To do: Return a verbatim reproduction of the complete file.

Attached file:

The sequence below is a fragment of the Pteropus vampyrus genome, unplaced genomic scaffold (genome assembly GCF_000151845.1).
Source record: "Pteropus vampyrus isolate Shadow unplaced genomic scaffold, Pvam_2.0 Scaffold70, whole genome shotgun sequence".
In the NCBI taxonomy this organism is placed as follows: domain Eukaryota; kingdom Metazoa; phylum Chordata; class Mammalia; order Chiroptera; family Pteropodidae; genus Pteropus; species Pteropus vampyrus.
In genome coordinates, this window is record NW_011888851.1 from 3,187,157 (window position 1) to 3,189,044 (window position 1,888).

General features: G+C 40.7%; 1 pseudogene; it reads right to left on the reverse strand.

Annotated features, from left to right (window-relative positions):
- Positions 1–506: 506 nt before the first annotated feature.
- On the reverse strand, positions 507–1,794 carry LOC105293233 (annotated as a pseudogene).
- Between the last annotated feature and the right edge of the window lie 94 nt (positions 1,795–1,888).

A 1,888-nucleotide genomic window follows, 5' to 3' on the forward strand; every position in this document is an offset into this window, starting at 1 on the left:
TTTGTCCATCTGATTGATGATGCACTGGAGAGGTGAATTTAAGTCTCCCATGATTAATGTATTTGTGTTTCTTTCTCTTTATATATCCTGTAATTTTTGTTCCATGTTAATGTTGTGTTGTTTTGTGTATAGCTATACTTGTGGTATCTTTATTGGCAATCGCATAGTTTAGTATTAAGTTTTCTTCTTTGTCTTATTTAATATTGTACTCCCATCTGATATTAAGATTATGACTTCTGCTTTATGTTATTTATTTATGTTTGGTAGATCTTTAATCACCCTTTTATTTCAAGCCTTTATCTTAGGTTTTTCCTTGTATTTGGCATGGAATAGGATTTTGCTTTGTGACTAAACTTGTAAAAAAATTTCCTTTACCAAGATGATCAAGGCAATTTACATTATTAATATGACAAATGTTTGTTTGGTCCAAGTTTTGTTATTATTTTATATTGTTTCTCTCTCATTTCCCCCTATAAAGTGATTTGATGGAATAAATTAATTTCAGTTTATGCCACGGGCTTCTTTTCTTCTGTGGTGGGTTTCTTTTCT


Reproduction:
The sequence below is a fragment of the Pteropus vampyrus genome, unplaced genomic scaffold (genome assembly GCF_000151845.1).
Source record: "Pteropus vampyrus isolate Shadow unplaced genomic scaffold, Pvam_2.0 Scaffold70, whole genome shotgun sequence".
In the NCBI taxonomy this organism is placed as follows: domain Eukaryota; kingdom Metazoa; phylum Chordata; class Mammalia; order Chiroptera; family Pteropodidae; genus Pteropus; species Pteropus vampyrus.
In genome coordinates, this window is record NW_011888851.1 from 3,187,157 (window position 1) to 3,189,044 (window position 1,888).

General features: G+C 40.7%; 1 pseudogene; it reads right to left on the reverse strand.

Annotated features, from left to right (window-relative positions):
- Positions 1–506: 506 nt before the first annotated feature.
- On the reverse strand, positions 507–1,794 carry LOC105293233 (annotated as a pseudogene).
- Between the last annotated feature and the right edge of the window lie 94 nt (positions 1,795–1,888).

A 1,888-nucleotide genomic window follows, 5' to 3' on the forward strand; every position in this document is an offset into this window, starting at 1 on the left:
TTTGTCCATCTGATTGATGATGCACTGGAGAGGTGAATTTAAGTCTCCCATGATTAATGTATTTGTGTTTCTTTCTCTTTATATATCCTGTAATTTTTGTTCCATGTTAATGTTGTGTTGTTTTGTGTATAGCTATACTTGTGGTATCTTTATTGGCAATCGCATAGTTTAGTATTAAGTTTTCTTCTTTGTCTTATTTAATATTGTACTCCCATCTGATATTAAGATTATGACTTCTGCTTTATGTTATTTATTTATGTTTGGTAGATCTTTAATCACCCTTTTATTTCAAGCCTTTATCTTAGGTTTTTCCTTGTATTTGGCATGGAATAGGATTTTGCTTTGTGACTAAACTTGTAAAAAAATTTCCTTTACCAAGATGATCAAGGCAATTTACATTATTAATATGACAAATGTTTGTTTGGTCCAAGTTTTGTTATTATTTTATATTGTTTCTCTCTCATTTCCCCCTATAAAGTGATTTGATGGAATAAATTAATTTCAGTTTATGCCACGGGCTTCTTTTCTTCTGTGGTGGGTTTCTTTTCT